Why You Should Join a Credit Union
By HeatherB on April 22, 2009
BlogHer Original Post
I'm not one to get all excited about the act of banking. Actually I'm the girl who does every transaction via ATM because why go inside and like talk to actual people? No, give me my ATM card and the ability to make a deposit from anywhere and I'll be pleased as punch.
But do not let my ambivalence towards banking fool you. I seem to have developed very strong opinions about my bank. Strong opinions that have lead to long and bitter diatribes about a certain very large bank that is so big and powerful that it has no problem robbing their customers blind. Then again, that's probably while as the rest of the financial system tanks, Big Bank manages to keep things afloat.
Needless to say Big Bank and I sometimes don't get along. Yes, it's convenient and literally everywhere but the fees and the customer service leave much to be desired. So I joined a credit union. Oh it took a lot of hemming and hawing and whining because I had to go all the way to the bank and I had to deal with people but the pros far outweigh the cons. Pros like the ability to get a loan or a mortgage with a lower interest rate and being able to speak to a real live person and the overdraft fees (whatever, everyone has accidentally overdrafted before so don't give me that tsk tsk look) those are just some of the perks.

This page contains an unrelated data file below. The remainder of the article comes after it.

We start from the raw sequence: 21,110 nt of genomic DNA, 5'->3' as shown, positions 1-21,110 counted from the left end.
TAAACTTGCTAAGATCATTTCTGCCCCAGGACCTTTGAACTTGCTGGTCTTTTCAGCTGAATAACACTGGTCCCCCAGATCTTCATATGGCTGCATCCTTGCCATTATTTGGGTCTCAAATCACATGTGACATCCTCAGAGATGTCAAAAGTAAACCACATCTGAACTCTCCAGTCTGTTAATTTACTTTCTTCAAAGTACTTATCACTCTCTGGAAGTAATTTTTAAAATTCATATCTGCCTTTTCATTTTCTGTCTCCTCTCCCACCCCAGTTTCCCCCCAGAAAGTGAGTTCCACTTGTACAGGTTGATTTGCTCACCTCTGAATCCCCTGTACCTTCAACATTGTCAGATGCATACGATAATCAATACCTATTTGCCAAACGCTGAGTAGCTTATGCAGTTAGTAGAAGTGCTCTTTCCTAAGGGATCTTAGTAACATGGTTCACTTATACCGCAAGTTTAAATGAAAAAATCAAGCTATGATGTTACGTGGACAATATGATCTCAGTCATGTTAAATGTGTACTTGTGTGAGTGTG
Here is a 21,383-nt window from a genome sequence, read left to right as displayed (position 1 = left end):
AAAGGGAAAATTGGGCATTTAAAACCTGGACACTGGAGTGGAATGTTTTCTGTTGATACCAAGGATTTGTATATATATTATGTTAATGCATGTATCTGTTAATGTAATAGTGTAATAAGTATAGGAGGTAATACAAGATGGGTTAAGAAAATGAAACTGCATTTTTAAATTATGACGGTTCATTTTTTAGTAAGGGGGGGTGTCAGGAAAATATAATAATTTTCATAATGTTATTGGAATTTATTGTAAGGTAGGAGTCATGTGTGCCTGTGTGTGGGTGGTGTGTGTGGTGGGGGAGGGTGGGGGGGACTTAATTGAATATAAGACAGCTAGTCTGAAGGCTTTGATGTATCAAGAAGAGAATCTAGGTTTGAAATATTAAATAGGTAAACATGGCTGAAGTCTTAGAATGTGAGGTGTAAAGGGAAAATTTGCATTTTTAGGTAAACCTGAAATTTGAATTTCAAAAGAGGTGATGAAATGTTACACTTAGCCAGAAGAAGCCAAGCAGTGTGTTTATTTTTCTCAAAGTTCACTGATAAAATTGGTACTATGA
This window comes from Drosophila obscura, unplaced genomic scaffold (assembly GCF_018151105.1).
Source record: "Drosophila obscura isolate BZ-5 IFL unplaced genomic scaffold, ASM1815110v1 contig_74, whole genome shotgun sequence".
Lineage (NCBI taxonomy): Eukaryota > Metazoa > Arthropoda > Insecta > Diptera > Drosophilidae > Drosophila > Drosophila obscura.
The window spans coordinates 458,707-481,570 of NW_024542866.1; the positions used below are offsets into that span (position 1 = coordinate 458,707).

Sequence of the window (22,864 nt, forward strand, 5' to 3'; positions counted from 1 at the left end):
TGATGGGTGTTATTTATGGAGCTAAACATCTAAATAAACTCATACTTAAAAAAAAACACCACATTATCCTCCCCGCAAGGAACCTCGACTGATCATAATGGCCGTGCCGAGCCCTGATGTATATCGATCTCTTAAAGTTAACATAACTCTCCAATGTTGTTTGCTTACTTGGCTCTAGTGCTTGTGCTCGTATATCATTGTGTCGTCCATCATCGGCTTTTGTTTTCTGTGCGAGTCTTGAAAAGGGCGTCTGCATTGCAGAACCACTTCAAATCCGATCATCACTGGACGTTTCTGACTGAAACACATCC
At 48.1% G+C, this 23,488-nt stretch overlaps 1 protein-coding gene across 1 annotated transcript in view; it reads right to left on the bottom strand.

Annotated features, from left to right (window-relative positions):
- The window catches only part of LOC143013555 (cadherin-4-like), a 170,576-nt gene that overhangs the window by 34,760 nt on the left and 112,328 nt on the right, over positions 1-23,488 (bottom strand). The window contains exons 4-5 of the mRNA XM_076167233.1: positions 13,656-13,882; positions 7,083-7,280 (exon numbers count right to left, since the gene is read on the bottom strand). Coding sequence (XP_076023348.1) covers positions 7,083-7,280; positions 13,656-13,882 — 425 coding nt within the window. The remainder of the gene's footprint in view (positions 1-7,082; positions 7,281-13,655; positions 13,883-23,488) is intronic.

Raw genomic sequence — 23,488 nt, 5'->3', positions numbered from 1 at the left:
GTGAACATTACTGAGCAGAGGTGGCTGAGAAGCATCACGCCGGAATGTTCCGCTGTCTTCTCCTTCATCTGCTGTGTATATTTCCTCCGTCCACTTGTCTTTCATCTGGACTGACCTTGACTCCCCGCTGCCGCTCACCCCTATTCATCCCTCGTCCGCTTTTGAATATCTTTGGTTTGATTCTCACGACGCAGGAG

There's this ease that comes with being a member of a credit union. I remember the day I went in to open my account and instead of leaving feeling like I had just been impaled, I was smiling. It was refreshing to go in and be treated like an individual as opposed to one of 500 million. I like knowing that despite the sense of fear in the air that my money will be handled with care. Right now I want a little kindness to go along with money security. Is that too much to ask?
Related Readig on why sometimes credit unions are best:
You're sick of getting socked with fees, or tripped by hidden
penalties, or earning lousy interest rates. You're tired of being
treated like a nuisance rather than a customer. And yet you have little
hope that the bank down the street is any better.
But who says you have to settle for a bank? Relief could be as close as the nearest credit union.
The biggest difference between the two is that credit unions are
nonprofits owned by the people who belong to them. Because its
customers are partial owners, it tends to produce a high level of
customer satisfaction. Unlike banks that will often push their products
despite possibly better available options, credit unions aren't focused
on profits and recommend what they think is best for the customer and
not for the institution. Credit unions are exempt from paying most
state and federal taxes and are therefore usually able to offer higher
savings account rates and lower rates on loans.
Credit unions have a reputation for being limited in the services they
offer. This may have been true in the past, but as competition in
financial services has increased, credit unions have diversified their
product and service offerings greatly. Some offer insurance brokers,
investment planners, business loans and counseling, even wireless phone
HeatheB also writes at No Pasa Nada
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